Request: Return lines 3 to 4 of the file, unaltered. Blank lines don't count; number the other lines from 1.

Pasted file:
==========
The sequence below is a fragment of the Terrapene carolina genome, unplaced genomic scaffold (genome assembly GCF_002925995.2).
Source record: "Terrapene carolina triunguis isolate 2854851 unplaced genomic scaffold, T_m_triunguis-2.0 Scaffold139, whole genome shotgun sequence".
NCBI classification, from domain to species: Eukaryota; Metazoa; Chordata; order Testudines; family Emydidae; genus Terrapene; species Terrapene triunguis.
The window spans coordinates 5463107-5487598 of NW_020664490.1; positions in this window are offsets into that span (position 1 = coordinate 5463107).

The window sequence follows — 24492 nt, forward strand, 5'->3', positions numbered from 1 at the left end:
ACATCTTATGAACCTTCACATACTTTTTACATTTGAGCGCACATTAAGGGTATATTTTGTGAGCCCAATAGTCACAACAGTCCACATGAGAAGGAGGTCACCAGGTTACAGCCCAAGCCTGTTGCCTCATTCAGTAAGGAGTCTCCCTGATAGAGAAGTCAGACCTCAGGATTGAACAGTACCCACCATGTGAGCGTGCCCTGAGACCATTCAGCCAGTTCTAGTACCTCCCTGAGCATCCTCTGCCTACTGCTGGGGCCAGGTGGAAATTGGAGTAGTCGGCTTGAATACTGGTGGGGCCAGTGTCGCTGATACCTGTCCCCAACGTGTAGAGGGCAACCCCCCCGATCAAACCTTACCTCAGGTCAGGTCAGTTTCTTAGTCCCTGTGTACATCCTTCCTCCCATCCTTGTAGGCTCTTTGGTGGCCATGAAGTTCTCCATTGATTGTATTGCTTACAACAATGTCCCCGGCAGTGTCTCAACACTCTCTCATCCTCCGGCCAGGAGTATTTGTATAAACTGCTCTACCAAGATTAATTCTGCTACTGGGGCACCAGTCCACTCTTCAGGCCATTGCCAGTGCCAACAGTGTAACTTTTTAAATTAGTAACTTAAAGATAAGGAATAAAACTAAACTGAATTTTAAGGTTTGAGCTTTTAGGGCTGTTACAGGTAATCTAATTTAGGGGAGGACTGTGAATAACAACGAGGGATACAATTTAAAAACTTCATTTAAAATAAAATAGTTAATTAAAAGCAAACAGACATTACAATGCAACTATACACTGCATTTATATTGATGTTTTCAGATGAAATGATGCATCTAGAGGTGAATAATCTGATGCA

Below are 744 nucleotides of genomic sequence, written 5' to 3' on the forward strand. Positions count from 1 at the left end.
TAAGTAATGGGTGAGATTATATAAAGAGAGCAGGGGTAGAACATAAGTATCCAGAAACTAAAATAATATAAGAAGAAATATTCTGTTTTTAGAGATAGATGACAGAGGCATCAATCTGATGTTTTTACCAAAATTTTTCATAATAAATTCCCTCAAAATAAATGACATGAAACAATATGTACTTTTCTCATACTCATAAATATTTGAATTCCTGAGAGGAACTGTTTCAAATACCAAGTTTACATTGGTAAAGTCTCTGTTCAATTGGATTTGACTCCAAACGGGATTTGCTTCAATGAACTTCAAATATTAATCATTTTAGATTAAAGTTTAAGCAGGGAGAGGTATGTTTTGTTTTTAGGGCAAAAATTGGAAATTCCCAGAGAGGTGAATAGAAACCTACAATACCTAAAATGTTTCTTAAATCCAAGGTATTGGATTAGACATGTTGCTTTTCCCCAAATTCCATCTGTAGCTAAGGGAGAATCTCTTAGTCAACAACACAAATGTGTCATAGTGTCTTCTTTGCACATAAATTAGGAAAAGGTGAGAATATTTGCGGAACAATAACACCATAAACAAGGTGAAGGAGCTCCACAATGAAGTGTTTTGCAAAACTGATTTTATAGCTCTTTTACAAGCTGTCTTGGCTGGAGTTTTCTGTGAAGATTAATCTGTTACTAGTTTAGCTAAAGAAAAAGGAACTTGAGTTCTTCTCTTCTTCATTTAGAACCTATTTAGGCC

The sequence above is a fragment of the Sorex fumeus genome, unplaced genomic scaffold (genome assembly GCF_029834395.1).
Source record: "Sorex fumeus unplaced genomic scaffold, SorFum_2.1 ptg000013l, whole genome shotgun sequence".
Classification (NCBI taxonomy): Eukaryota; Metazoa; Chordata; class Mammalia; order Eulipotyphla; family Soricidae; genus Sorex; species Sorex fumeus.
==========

NCBI classification, from domain to species: Eukaryota; Metazoa; Chordata; order Testudines; family Emydidae; genus Terrapene; species Terrapene triunguis.
The window spans coordinates 5463107-5487598 of NW_020664490.1; positions in this window are offsets into that span (position 1 = coordinate 5463107).